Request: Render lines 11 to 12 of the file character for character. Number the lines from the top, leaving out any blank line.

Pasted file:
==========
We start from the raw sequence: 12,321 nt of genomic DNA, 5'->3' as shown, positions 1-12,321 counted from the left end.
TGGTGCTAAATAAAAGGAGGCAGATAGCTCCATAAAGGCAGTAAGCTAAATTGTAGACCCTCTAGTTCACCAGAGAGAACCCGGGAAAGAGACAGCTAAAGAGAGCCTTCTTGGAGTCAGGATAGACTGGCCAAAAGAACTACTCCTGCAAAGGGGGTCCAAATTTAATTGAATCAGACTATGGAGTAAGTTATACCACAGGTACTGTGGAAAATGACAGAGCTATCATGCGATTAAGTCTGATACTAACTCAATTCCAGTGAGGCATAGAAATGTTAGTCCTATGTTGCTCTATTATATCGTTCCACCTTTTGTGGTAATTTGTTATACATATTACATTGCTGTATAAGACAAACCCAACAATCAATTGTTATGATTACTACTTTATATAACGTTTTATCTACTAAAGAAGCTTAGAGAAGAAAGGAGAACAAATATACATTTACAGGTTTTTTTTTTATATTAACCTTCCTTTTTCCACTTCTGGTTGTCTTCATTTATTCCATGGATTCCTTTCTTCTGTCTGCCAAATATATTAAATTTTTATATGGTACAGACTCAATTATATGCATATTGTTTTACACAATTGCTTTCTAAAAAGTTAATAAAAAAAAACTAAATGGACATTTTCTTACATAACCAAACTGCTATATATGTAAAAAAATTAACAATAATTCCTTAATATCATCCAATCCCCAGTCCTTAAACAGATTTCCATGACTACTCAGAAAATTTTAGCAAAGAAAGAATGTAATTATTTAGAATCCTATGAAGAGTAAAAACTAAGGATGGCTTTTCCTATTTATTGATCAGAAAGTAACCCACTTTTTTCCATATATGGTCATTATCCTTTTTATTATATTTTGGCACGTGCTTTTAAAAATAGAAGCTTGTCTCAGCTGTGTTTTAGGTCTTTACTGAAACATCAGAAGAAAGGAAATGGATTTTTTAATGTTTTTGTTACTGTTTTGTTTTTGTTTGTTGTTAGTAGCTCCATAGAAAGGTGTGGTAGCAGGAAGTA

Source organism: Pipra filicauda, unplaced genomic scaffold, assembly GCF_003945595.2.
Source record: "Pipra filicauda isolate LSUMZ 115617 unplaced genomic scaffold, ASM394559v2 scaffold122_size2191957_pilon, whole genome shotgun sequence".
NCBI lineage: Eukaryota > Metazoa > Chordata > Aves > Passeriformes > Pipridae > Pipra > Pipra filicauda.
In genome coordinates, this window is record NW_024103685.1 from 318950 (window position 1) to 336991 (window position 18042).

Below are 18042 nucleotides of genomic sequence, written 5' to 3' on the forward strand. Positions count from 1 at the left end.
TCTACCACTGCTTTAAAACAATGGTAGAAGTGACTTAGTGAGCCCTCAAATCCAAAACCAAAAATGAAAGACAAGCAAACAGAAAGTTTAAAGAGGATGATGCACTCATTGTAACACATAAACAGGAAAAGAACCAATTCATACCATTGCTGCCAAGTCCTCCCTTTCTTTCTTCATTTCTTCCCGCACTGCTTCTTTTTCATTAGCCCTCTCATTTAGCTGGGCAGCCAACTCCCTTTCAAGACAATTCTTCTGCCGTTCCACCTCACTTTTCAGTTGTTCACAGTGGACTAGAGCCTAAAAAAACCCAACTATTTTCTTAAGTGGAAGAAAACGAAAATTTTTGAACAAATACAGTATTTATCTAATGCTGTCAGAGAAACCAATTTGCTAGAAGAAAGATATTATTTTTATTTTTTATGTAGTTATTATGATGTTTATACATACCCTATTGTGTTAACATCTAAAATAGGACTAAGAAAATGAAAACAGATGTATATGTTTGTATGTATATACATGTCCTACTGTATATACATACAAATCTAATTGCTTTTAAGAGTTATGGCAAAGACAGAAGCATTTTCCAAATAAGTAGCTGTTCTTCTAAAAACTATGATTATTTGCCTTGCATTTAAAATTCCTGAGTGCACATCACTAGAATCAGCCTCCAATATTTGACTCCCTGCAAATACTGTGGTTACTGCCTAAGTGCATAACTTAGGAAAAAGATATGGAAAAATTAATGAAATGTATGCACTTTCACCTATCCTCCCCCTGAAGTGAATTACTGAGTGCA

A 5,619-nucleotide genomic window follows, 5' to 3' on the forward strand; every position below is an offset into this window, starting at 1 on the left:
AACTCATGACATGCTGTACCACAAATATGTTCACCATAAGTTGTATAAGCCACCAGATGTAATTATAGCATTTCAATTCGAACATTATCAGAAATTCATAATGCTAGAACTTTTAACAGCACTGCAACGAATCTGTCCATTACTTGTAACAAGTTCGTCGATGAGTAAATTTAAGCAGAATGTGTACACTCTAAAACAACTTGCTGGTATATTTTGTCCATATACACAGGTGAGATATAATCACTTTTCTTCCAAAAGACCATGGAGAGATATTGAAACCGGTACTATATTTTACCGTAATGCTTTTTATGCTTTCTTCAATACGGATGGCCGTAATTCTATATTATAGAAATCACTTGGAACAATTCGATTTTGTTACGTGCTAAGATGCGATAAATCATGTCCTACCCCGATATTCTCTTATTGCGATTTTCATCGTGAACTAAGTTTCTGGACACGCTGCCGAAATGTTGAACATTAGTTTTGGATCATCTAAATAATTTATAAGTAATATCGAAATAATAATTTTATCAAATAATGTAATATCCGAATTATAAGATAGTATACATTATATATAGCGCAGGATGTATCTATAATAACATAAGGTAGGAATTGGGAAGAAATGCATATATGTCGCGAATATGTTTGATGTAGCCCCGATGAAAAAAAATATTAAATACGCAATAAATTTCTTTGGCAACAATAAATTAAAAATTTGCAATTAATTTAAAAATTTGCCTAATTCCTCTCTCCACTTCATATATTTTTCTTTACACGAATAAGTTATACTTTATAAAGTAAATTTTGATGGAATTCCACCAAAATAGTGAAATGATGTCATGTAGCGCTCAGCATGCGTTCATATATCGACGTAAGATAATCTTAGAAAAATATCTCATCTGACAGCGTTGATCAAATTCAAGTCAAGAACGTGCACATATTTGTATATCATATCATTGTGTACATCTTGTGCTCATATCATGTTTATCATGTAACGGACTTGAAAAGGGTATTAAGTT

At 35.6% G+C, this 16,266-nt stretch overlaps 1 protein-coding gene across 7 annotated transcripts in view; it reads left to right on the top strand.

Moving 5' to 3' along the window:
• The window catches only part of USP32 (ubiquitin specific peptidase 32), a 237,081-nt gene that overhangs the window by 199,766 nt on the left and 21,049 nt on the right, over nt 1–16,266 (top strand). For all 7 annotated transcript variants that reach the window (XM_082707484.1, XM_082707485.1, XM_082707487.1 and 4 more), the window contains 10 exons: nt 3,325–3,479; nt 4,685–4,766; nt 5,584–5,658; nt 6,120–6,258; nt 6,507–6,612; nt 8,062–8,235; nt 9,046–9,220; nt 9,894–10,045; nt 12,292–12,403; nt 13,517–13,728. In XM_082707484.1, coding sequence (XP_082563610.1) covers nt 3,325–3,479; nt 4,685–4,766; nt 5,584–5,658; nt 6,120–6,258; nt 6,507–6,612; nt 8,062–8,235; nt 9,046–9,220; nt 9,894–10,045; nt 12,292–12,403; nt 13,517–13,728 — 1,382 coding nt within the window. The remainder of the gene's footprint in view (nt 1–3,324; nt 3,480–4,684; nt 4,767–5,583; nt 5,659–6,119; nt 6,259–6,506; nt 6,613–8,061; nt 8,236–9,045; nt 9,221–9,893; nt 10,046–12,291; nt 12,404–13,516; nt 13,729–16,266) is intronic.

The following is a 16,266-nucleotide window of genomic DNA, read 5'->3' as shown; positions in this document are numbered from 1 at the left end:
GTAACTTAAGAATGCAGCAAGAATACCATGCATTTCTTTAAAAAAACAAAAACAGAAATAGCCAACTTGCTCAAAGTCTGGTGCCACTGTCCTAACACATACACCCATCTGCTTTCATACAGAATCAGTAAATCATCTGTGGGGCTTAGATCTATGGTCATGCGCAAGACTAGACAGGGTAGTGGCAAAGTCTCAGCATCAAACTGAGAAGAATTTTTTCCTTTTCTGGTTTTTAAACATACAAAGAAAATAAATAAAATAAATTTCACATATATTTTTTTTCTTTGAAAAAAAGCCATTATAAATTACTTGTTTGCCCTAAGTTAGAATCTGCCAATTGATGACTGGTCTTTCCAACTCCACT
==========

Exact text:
At 35.6% G+C, this 16,266-nt stretch overlaps 1 protein-coding gene across 7 annotated transcripts in view; it reads left to right on the top strand.

Moving 5' to 3' along the window: